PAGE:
Question on fashion,

#1

Was there a specific point in time when guys started replacing their buckle shoes with shoe ties, and stopped wearing short pants, for sake wearing the pants we think of today?

Charles Henry Sanson comes to mind, but there is also Oliver Cromwell as well. I always thought they’d both look better, if they were dressed like Mad Max or Terminator.

But joking aside, it seems like I notice fashion choices a lot more in historical pieces than modern fiction.

Nowadays, if someone dressed in torn up jeans and Jesus sandals, either we assume it’s some kind of counter-fashion statement (Beatniks, Punks, Hippies), or someone truly doesn’t know how to dress themselves, and make them look like a stereotypical “lady or gentleman”.

As someone who likes it when writers blend historical and science fiction.

3 Likes
#2

I would say that early in the Georgian era/Regency era men had buckle shoes and short pants, then by then end of the regency era/ early Victorian era, it was completely out of fashion.
So you have a 15 years lapse where the change happened, from 1805 to 1820.
But then, I’m no expert, but I think that’s you answer :slight_smile:

images
sbe-1850-red-cravat-450

3 Likes
#3

Yep, that’s perfect. Thankie!

1 Like
#4

I love this topic, like fashion is one of the best things about writing historical fiction in my opinion. It’s such a big part of the identity of the person and contributes to the feel of that specific period of time. Also quite hard but so much fun to research haha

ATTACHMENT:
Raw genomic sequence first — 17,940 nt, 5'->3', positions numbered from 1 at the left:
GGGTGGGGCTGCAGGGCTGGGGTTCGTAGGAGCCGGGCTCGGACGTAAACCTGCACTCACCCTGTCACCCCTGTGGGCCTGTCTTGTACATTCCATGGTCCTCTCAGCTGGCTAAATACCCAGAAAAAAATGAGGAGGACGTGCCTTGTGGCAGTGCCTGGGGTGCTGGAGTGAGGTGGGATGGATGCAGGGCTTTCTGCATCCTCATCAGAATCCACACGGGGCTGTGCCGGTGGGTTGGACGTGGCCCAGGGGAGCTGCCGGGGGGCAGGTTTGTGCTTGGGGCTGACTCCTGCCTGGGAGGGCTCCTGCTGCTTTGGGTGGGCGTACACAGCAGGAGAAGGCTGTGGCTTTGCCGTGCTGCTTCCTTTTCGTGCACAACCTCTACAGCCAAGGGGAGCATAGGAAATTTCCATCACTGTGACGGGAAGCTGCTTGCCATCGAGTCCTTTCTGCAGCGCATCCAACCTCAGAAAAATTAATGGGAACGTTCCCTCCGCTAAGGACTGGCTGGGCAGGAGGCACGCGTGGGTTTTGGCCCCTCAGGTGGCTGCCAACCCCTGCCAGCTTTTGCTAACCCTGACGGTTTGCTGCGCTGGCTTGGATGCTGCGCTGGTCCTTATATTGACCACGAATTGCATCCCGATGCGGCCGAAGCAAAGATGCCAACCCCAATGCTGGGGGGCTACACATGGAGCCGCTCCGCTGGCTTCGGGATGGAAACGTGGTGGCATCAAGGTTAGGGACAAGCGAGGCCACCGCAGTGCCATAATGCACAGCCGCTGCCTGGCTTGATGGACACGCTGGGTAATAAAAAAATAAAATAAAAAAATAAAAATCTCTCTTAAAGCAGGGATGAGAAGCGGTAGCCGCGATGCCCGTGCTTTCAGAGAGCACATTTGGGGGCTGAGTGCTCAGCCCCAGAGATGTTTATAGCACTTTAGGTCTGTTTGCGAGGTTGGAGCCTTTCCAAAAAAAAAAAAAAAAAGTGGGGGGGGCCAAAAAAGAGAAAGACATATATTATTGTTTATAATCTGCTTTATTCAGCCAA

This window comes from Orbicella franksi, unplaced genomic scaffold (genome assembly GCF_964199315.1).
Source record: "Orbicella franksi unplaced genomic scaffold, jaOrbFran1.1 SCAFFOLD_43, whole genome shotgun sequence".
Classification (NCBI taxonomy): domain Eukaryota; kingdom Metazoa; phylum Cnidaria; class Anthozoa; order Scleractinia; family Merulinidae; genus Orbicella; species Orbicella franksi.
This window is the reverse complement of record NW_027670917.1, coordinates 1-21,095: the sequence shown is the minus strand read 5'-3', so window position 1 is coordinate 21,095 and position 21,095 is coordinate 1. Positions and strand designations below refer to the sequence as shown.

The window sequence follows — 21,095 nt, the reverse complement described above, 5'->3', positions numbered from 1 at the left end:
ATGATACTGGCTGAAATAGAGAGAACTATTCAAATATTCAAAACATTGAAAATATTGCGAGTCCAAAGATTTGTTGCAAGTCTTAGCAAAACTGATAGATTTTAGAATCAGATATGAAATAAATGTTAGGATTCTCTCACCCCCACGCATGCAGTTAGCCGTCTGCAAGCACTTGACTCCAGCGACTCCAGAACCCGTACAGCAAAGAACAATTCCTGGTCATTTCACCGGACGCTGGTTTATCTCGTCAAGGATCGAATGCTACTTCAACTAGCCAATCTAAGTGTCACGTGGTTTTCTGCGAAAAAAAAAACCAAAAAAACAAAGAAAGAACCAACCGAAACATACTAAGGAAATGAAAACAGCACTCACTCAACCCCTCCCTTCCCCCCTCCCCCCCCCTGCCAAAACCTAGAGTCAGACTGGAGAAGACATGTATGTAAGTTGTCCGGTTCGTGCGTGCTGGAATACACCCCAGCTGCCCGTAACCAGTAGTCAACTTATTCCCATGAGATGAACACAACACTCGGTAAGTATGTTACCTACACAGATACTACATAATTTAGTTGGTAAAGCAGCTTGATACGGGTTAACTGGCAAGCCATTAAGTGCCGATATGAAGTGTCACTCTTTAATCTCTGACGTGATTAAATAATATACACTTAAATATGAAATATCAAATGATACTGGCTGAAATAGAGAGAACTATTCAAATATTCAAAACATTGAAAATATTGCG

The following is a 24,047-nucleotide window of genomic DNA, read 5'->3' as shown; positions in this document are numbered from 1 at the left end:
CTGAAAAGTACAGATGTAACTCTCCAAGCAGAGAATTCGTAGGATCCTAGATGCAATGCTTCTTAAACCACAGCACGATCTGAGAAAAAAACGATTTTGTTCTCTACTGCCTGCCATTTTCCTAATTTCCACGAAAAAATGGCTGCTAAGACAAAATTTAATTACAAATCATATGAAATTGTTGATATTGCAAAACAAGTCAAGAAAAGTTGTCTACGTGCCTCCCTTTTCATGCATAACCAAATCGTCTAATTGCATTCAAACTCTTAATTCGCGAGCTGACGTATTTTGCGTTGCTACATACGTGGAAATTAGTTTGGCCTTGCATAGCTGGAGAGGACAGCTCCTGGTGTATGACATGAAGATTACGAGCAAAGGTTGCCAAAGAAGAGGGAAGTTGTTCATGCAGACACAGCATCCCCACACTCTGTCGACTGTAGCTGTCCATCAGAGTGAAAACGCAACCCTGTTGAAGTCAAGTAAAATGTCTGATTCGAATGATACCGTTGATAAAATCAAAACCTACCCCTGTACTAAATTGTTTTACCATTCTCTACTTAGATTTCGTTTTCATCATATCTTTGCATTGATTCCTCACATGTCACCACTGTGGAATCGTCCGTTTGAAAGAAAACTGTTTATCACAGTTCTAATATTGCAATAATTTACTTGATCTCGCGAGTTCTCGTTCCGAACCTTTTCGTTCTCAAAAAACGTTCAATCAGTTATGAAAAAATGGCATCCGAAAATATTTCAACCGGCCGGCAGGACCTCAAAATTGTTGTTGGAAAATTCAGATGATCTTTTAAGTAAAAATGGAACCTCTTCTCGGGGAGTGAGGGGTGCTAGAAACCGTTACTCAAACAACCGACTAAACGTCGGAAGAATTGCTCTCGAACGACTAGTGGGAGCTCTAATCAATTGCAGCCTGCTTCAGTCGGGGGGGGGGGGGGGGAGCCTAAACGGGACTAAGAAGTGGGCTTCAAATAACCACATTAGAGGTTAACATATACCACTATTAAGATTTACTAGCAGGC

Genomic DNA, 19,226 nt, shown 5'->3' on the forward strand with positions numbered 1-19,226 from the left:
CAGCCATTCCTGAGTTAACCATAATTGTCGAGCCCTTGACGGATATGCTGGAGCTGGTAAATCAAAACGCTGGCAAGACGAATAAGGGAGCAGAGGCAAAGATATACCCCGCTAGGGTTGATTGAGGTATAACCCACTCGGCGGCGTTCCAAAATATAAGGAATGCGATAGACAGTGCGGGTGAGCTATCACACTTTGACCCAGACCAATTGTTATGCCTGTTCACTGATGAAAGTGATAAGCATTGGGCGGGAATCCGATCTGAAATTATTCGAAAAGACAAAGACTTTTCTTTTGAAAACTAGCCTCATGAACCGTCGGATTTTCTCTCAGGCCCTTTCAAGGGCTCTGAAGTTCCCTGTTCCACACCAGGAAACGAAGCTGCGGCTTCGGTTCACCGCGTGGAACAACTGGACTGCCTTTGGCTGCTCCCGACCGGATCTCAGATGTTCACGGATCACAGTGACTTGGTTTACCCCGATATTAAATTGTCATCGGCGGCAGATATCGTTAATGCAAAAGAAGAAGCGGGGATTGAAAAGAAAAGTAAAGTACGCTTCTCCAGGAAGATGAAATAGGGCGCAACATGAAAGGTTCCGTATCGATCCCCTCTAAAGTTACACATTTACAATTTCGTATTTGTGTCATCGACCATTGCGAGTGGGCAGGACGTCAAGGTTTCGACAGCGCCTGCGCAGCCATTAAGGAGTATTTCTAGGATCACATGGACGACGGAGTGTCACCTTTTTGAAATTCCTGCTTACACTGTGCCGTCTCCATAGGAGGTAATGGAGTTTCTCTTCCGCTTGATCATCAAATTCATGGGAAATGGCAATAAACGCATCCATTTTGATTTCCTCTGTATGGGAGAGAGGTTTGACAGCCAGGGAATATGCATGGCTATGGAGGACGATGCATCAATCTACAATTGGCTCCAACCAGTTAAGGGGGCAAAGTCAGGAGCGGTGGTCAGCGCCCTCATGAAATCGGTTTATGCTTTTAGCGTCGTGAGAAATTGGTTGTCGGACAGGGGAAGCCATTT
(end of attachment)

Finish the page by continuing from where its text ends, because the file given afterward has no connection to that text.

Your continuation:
3 Likes
#5

I remember the looks I’d get sometimes, if I wanted to find a book on different styles of Wooden Shoes in Europe. Or perhaps, when the Guillotine was finally used before discontinuation. ( Which if the current politics of the political right is anything to go by, is somewhat of a moving target. )

I think they were the kind of person that questioned your motives, if you ever “did basic research.”

I don’t know, when you’re a relationship like that, it’s less about the nature of the thing you’re researching, and more about their desire to twist your arm to do things you don’t want to.

#6

exactly! Im writing a historical book and its super interesting looking at facts and details of things and learning about them

1 Like
#7

Yeah, even just for your own idea, it doesn’t even have to make the published story, but I always want a clear view on it myself

1 Like
#8

You are most welcomed. Those areas are kind of my area of expertise, for reading and writing, so it was my pleasure :wink:

1 Like
#9

Right!! Gets weird sometimes. At one point I was researching underwear in the 1600s. Quite interesting too really :wink:

3 Likes
#10

Well I also love cooking (I cook a lot of Latin American and Asian cuisine at home).

And you know, go far back enough, the author researching may be as … socially accurate as possible … but make no mistake, Catherine Howard losing her head is exactly what that is.

If you do Historical Scifi blend, that’s one thing. But ordinarily you can’t stray much beyond the historical record.

So I wanted to ask instead of assuming, fashion choices.

Now whether such historical records are accurate: based on the context (just within the narrow scope of say Computer History) there is isn’t a lot of agreement: factuals and counter-factuals.

It kind of makes me wonder how my idols I love in computer will be remembered in history actually.

1 Like
#11

It’s more difficult to find out what clothing some people wore in the past compared to others

2 Likes
#12

That and music, you might be surprised how much clothing goes along with music.

Obviously not as explicitly as some … regional differences in the US.

1 Like
#13

i suppose it can, but i was refering to time periods/cultures where not much is written or drawn about the clothing they wore.